Illinois Acts to Safeguard Illinois Judges

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Beginning on September 22, judges in Illinois will be able to have personal information removed from websites and public documents. Governor Pat Quinn has signed the Michael Lefkow and Donna Humphrey Judicial Privacy Improvement Act of 2012.

The law is named after the husband and mother of U.S. District Judge Joan Lefkow, who were murdered in 2005. Law enforcement authorities believe that they were killed in retaliation for Lefkow having dismissed a medical malpractice lawsuit.

Under the new law, Illinois judges may submit written requests to businesses, organizations and government bodies to remove their personal information, or that of their immediate families, from websites and other documents available to the public. Private parties will have three days to comply with the request, while government agencies must act within five business days.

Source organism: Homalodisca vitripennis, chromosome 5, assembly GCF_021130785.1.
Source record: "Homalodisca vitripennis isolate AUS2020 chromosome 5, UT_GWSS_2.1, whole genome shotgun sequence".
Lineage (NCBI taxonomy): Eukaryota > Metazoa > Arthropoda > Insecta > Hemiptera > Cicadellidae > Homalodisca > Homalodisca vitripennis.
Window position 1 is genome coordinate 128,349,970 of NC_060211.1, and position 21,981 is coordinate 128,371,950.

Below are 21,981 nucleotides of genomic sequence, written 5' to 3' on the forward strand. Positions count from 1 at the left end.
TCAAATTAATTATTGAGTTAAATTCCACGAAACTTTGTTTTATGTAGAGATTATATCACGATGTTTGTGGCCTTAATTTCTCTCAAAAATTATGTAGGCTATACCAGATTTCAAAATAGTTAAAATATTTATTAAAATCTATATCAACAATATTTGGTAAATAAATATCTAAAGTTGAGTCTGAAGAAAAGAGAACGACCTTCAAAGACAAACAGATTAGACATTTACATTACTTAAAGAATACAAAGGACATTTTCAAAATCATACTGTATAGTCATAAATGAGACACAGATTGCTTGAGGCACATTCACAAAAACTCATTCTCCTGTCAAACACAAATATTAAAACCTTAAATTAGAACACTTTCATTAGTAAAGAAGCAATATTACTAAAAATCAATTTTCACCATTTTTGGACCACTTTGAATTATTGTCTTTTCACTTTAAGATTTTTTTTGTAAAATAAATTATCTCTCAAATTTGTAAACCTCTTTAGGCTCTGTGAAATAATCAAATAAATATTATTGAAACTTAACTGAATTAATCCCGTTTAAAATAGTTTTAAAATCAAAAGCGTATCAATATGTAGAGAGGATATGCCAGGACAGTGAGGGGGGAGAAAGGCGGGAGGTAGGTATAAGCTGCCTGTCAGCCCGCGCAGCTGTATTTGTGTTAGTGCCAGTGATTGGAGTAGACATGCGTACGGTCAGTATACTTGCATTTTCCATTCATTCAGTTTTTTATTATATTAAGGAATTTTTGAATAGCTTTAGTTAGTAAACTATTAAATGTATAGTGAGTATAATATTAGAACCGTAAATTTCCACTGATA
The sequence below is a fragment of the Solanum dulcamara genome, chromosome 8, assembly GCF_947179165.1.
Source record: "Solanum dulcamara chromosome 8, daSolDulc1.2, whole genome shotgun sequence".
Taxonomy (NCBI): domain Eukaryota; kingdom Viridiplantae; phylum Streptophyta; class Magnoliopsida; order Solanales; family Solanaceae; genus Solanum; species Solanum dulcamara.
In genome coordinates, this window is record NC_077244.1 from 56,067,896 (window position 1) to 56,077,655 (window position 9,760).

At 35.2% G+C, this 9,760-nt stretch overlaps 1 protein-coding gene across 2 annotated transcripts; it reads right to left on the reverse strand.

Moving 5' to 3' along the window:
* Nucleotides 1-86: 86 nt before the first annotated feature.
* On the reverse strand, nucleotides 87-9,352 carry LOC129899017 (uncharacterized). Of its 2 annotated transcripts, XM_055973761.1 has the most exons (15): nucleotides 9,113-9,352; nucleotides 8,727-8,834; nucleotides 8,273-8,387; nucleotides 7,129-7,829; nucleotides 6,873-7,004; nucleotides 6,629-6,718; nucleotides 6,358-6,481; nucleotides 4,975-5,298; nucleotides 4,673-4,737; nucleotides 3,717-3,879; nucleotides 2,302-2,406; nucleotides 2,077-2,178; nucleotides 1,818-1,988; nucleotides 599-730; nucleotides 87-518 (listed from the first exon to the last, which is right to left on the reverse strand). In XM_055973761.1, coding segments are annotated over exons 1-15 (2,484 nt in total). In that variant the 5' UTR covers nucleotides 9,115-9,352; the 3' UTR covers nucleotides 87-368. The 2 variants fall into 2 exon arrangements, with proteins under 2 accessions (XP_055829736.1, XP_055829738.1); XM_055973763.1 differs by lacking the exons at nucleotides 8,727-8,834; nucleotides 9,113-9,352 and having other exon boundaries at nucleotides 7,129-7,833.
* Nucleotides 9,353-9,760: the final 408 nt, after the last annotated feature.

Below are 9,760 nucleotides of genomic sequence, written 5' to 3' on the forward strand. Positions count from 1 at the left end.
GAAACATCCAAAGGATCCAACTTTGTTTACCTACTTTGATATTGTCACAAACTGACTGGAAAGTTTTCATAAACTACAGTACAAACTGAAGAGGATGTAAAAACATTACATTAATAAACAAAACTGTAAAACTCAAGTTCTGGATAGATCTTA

Personal information covered under the law includes home addresses, email addresses, telephone numbers, banking information, social security numbers, marital status and names of minor children.

Judges may also request that personal information be redacted from public records requests. Beginning January 1, they will be able to list their office addresses, rather than home addresses, on driver’s licenses.

The Lefkow case focused attention on the safety of judges both in Illinois and on the national level. Shortly after the murders, Lefkow testified before the U.S. Senate Judiciary Committee and urged Congress to act. In 2007, the Judicial Disclosure Responsibility Act was passed, allowing the redaction of some of judges’ personal information from financial disclosure reports.

Paul Greenberg is a Chicago medical malpractice lawyer and Chicago medical
malpractice attorney
with Briskman Briskman & Greenberg. To learn more call
1.877.595.4878 or visit http://www.briskmanandbriskman.com/.

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